Federal Judge Rules Arizona State Prison System Must Undergo Major Reform to Protect Incarcerated Health 

AZ Prison

By Daphne Ho and Ramneet Singh

PHOENIX, AZ – The Arizona state prison system must undergo major reform to meet constitutional requirements through the healthcare standards described in U.S. District Judge Roslyn Silver’s order, which brings the long-going case of Jensen v. Shinn closer to a decision.

A 2012 class action lawsuit on behalf of all Arizona state prison members against the Arizona Department of Corrections, Rehabilitation, and Reentry resulted in a settlement intended to provide protection.

Judges “twice found state prison officials in contempt, fining the state more than $2.5 million for their for-profit health care contractors’ failure to provide basic health care to incarcerated people,” according to the ACLU

The ACLU noted that in a trial at the end of 2021, evidence included “showing incarcerated people suffer excruciating pain, gruesome permanent injuries, and preventable deaths due to the state’s failure to provide basic health care.”

The ACLU added, “The evidence we presented at trial included expert testimony regarding unconstitutional medical and mental health care, the harmful psychological effects of isolation and conditions in isolation units, and inadequate health care staffing.

The ACLU provided expert testimony, including that of Pablo Stewart M.D., who testified, “I also reviewed medical records of 15 of the 23 patients in ADCRR custody who have died by suicide from 2019 to September 2021.”

The order is preceded by Judge Silver’s 2022 decision of Constitutional violations due to “‘failing to provide incarcerated people at the Arizona’s prisons minimally adequate medical and mental health care.’” Silver also cited issues related to solitary confinement.

Judge Silver added the substantial changes and the scope of her order are necessary given the “unconstitutional substantial risk of serious harm” to people in Arizona’s custody, the state’s intransigence and failure to abide by a past settlement agreement and court orders, and because ADCRR “knowingly created documents in a false or misleading manner.”

The court order said, “In light of these requirements, the Court has reviewed the experts’ recommendations and has adopted only those recommendations necessary to correct the constitutional violations at issue.”

The order details Arizona prison officials must deliver healthcare in a timely fashion, provide proper documentation and consistent checkups for prisoners, maintain adequate environments to administer healthcare, and adhere to specific requirements for hiring healthcare administrators.

The court also detailed programs and protocols that will have higher standards in order to increase the quality of care for prisoners. Some of these programs include mortality reviews, reports on near-deaths and other serious events and  monitoring clinical equipment.

Systemic improvements outside of the healthcare issue, the court found, include language translation services, storing records electronically, and more thorough staffing procedures.

The order articulates relief – because of the degree of neglect they received – for a subclass of imprisoned individuals that fit into four key conditions: under maximum custody, housed in specific detention units pursuant to DO 804, placed under mental health watch and placed in close management.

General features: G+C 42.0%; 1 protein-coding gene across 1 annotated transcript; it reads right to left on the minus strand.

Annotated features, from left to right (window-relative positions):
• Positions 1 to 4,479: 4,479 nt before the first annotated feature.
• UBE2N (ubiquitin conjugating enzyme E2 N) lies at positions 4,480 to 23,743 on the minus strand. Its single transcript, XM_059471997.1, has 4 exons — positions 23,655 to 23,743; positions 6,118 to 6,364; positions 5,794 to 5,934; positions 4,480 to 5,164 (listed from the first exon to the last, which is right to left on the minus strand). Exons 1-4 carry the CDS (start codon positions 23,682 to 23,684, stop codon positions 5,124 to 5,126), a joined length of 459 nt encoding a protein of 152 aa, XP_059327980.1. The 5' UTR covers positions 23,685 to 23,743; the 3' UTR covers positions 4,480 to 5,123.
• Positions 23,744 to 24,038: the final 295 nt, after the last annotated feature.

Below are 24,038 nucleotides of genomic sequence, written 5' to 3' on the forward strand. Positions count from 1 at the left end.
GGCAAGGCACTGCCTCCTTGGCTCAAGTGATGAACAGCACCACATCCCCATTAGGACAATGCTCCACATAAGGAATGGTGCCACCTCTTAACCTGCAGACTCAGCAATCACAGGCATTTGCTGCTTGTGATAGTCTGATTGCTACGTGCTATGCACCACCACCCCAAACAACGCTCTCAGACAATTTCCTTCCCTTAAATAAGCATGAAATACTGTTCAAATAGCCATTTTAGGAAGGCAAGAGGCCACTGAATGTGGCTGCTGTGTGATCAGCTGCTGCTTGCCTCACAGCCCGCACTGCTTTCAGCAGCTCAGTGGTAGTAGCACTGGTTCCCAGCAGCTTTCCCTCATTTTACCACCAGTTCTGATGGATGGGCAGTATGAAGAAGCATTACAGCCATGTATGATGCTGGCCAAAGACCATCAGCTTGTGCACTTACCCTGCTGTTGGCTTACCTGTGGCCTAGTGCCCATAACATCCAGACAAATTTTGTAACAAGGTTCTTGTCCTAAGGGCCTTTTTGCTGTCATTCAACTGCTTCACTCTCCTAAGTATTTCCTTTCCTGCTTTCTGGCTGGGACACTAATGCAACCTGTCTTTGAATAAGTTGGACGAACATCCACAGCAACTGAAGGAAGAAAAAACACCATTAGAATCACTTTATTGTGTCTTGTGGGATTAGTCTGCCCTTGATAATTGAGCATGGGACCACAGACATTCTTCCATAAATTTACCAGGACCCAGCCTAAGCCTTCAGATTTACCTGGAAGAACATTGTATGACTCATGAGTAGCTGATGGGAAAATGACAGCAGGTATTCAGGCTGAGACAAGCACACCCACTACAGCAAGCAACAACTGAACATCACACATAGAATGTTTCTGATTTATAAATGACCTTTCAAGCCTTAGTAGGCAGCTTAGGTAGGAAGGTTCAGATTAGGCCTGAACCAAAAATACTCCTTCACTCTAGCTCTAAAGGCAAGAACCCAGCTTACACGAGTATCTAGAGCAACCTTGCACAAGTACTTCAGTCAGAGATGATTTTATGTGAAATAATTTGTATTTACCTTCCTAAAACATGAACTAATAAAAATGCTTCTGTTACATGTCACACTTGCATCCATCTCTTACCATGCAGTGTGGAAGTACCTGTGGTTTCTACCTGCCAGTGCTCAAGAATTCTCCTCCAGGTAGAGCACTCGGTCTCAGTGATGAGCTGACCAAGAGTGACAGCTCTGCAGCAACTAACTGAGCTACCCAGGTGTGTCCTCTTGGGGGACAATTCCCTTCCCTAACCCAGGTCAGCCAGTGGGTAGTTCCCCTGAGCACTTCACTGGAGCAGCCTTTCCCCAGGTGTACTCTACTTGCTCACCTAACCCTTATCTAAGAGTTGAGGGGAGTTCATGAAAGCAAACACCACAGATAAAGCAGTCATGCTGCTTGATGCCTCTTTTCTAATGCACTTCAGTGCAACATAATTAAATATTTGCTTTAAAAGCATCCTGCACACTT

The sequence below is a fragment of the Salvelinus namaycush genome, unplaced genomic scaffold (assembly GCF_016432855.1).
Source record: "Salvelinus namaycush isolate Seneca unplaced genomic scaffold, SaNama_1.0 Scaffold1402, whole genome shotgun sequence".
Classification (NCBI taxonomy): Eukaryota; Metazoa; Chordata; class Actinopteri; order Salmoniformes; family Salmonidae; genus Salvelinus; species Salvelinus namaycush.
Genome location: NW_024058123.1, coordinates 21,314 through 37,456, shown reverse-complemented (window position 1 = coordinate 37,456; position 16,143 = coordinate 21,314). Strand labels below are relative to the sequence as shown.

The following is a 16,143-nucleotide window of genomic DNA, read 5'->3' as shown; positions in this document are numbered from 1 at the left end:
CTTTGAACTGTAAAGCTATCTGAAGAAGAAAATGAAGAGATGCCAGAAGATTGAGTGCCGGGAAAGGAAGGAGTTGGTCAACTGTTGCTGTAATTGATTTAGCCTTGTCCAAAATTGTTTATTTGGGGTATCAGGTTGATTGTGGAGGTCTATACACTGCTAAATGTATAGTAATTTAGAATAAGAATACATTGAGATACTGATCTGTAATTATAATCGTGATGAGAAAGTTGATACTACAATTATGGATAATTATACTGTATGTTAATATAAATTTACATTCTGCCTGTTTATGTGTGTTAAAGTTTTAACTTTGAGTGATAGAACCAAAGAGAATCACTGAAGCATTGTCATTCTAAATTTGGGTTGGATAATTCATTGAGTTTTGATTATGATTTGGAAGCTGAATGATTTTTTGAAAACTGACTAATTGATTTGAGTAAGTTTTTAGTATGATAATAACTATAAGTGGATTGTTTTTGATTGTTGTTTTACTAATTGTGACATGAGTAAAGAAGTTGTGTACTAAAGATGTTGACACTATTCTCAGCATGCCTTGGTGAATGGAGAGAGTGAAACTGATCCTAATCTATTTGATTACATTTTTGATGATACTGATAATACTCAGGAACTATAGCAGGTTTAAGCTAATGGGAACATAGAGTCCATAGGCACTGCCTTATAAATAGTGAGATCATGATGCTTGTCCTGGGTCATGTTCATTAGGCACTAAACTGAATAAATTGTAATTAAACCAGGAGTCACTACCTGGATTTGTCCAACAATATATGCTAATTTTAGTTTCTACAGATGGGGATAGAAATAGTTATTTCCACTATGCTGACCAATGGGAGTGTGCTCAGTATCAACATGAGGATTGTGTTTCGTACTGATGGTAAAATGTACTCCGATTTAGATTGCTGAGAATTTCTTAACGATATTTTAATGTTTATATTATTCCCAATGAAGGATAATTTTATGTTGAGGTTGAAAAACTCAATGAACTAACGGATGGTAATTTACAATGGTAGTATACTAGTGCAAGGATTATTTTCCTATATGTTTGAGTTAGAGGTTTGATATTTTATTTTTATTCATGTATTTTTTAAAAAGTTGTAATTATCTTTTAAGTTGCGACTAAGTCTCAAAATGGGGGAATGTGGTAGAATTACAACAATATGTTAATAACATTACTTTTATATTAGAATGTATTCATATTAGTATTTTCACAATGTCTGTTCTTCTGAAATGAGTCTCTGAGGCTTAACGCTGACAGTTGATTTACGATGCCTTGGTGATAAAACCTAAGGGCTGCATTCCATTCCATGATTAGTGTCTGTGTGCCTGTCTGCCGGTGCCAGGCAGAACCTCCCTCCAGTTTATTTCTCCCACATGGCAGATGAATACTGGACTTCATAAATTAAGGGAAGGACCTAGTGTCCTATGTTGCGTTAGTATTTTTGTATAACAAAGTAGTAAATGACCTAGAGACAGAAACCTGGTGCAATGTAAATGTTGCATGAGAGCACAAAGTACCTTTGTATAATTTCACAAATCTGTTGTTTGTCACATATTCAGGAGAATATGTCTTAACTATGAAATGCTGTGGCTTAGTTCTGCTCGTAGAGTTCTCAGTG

The ACLU argued the standards have been placed upon the Arizona State prison system to increase accountability and avoid negligent practices.

The case of Jensen v. Shinn, which has been active for a decade, has come much closer to a verdict after this order passed. The involved parties “have 30 days to provide Judge Silver any comments on the remedial order before it becomes final.”

ACLU National Prison Project Director David Fathi stated. “‘We hope that with this powerful order, Arizona officials will finally comply with the Constitution, abide by the rule of law, and respect the rights and dignity of the thousands of people in their custody.’”

Parts of the statements focused on the clients themselves. Fathi noted what they suffered has been “‘unconscionable.’”

“Arizona’s prison walls for too long concealed immense suffering and needless death. Finally, there is a path forward,” said Rita Lomio, a staff attorney at the Prison Law Office. “This order would not have been possible without the brave people who testified from their hospital beds and prison cells.”

“The trial laid bare the significant harm that living in isolation causes to people who are incarcerated, especially people with serious mental illness living in such conditions,” said Maya Abela, an attorney with the Arizona Center for Disability Law.

Abela added, “With this order, ADCRR is required to take steps to address those harms and ensure constitutional living conditions and appropriate mental health services are provided to people in isolation units.”

ACLU of Arizona legal director Jared Keenan said, “‘While we welcome today’s order, it does not erase the decades of suffering that many have endured in Arizona’s prisons.’”

Daniel Barr of the Phoenix office of Perkins Coie LLP acknowledged that “‘This day was over a decade in coming.’”

Representation included “the American Civil Liberties Union’s National Prison Project, the ACLU of Arizona, Prison Law Office, Arizona Center for Disability Law, and the law firm of Perkins Coie LLP.”

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